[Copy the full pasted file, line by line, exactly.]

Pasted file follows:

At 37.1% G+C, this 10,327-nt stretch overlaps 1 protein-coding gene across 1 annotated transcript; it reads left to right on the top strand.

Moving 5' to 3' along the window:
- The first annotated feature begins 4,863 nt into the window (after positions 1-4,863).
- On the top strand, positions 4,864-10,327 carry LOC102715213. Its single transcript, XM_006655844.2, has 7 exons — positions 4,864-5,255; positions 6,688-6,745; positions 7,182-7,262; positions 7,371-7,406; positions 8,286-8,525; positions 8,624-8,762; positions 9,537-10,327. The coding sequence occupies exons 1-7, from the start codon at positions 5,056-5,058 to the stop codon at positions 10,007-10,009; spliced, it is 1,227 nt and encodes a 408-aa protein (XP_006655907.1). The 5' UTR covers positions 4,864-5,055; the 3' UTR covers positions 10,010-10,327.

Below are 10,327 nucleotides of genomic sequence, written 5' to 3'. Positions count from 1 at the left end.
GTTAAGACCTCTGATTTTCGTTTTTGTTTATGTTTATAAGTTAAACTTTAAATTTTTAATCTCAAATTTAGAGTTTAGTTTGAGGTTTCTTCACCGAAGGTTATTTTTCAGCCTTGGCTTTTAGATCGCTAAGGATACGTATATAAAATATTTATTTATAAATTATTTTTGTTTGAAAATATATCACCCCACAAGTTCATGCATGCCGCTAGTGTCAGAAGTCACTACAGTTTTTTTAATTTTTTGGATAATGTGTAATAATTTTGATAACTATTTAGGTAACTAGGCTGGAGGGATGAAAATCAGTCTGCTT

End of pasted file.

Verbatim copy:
At 37.1% G+C, this 10,327-nt stretch overlaps 1 protein-coding gene across 1 annotated transcript; it reads left to right on the top strand.

Moving 5' to 3' along the window:
- The first annotated feature begins 4,863 nt into the window (after positions 1-4,863).
- On the top strand, positions 4,864-10,327 carry LOC102715213. Its single transcript, XM_006655844.2, has 7 exons — positions 4,864-5,255; positions 6,688-6,745; positions 7,182-7,262; positions 7,371-7,406; positions 8,286-8,525; positions 8,624-8,762; positions 9,537-10,327. The coding sequence occupies exons 1-7, from the start codon at positions 5,056-5,058 to the stop codon at positions 10,007-10,009; spliced, it is 1,227 nt and encodes a 408-aa protein (XP_006655907.1). The 5' UTR covers positions 4,864-5,055; the 3' UTR covers positions 10,010-10,327.

Below are 10,327 nucleotides of genomic sequence, written 5' to 3'. Positions count from 1 at the left end.
GTTAAGACCTCTGATTTTCGTTTTTGTTTATGTTTATAAGTTAAACTTTAAATTTTTAATCTCAAATTTAGAGTTTAGTTTGAGGTTTCTTCACCGAAGGTTATTTTTCAGCCTTGGCTTTTAGATCGCTAAGGATACGTATATAAAATATTTATTTATAAATTATTTTTGTTTGAAAATATATCACCCCACAAGTTCATGCATGCCGCTAGTGTCAGAAGTCACTACAGTTTTTTTAATTTTTTGGATAATGTGTAATAATTTTGATAACTATTTAGGTAACTAGGCTGGAGGGATGAAAATCAGTCTGCTT